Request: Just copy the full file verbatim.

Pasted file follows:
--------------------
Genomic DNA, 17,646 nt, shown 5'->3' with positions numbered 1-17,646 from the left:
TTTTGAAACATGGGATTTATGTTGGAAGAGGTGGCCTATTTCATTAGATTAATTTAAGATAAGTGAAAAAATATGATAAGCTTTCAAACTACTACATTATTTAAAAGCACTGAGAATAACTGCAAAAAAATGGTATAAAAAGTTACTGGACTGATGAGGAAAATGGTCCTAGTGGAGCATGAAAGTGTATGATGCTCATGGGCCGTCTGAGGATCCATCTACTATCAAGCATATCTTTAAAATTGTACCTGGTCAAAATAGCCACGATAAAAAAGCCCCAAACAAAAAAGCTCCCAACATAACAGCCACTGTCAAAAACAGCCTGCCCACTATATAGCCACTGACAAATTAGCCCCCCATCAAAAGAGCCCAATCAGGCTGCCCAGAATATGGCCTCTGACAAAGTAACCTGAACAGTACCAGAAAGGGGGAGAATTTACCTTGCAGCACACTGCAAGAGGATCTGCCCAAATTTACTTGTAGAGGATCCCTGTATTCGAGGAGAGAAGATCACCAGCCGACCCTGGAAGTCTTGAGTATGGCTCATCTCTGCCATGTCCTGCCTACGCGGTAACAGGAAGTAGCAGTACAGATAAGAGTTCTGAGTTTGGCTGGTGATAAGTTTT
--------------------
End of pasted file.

Genomic DNA, 17,646 nt, shown 5'->3' with positions numbered 1-17,646 from the left:
TTTTGAAACATGGGATTTATGTTGGAAGAGGTGGCCTATTTCATTAGATTAATTTAAGATAAGTGAAAAAATATGATAAGCTTTCAAACTACTACATTATTTAAAAGCACTGAGAATAACTGCAAAAAAATGGTATAAAAAGTTACTGGACTGATGAGGAAAATGGTCCTAGTGGAGCATGAAAGTGTATGATGCTCATGGGCCGTCTGAGGATCCATCTACTATCAAGCATATCTTTAAAATTGTACCTGGTCAAAATAGCCACGATAAAAAAGCCCCAAACAAAAAAGCTCCCAACATAACAGCCACTGTCAAAAACAGCCTGCCCACTATATAGCCACTGACAAATTAGCCCCCCATCAAAAGAGCCCAATCAGGCTGCCCAGAATATGGCCTCTGACAAAGTAACCTGAACAGTACCAGAAAGGGGGAGAATTTACCTTGCAGCACACTGCAAGAGGATCTGCCCAAATTTACTTGTAGAGGATCCCTGTATTCGAGGAGAGAAGATCACCAGCCGACCCTGGAAGTCTTGAGTATGGCTCATCTCTGCCATGTCCTGCCTACGCGGTAACAGGAAGTAGCAGTACAGATAAGAGTTCTGAGTTTGGCTGGTGATAAGTTTT